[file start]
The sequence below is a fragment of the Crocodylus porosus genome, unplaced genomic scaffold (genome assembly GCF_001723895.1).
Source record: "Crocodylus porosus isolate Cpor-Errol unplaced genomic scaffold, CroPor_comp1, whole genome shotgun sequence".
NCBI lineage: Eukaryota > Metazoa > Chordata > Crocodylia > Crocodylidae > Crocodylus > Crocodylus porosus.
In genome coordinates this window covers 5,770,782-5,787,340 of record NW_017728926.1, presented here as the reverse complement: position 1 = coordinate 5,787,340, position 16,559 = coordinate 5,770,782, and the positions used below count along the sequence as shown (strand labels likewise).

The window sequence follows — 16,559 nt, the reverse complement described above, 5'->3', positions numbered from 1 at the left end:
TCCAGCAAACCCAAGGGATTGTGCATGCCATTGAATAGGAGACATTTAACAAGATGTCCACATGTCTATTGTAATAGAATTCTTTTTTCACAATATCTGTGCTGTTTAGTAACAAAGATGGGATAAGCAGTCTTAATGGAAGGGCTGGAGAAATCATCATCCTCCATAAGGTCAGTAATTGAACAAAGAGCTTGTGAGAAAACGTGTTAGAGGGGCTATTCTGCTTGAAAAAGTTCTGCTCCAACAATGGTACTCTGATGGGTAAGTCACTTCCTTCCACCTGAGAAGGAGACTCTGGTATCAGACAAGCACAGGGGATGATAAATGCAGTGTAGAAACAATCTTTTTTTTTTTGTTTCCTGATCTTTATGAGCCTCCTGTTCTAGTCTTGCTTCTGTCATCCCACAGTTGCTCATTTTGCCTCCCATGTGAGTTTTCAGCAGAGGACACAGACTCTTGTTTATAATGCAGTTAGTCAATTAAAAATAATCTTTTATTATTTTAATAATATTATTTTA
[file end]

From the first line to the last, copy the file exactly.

The sequence below is a fragment of the Crocodylus porosus genome, unplaced genomic scaffold (genome assembly GCF_001723895.1).
Source record: "Crocodylus porosus isolate Cpor-Errol unplaced genomic scaffold, CroPor_comp1, whole genome shotgun sequence".
NCBI lineage: Eukaryota > Metazoa > Chordata > Crocodylia > Crocodylidae > Crocodylus > Crocodylus porosus.
In genome coordinates this window covers 5,770,782-5,787,340 of record NW_017728926.1, presented here as the reverse complement: position 1 = coordinate 5,787,340, position 16,559 = coordinate 5,770,782, and the positions used below count along the sequence as shown (strand labels likewise).

The window sequence follows — 16,559 nt, the reverse complement described above, 5'->3', positions numbered from 1 at the left end:
TCCAGCAAACCCAAGGGATTGTGCATGCCATTGAATAGGAGACATTTAACAAGATGTCCACATGTCTATTGTAATAGAATTCTTTTTTCACAATATCTGTGCTGTTTAGTAACAAAGATGGGATAAGCAGTCTTAATGGAAGGGCTGGAGAAATCATCATCCTCCATAAGGTCAGTAATTGAACAAAGAGCTTGTGAGAAAACGTGTTAGAGGGGCTATTCTGCTTGAAAAAGTTCTGCTCCAACAATGGTACTCTGATGGGTAAGTCACTTCCTTCCACCTGAGAAGGAGACTCTGGTATCAGACAAGCACAGGGGATGATAAATGCAGTGTAGAAACAATCTTTTTTTTTTTGTTTCCTGATCTTTATGAGCCTCCTGTTCTAGTCTTGCTTCTGTCATCCCACAGTTGCTCATTTTGCCTCCCATGTGAGTTTTCAGCAGAGGACACAGACTCTTGTTTATAATGCAGTTAGTCAATTAAAAATAATCTTTTATTATTTTAATAATATTATTTTA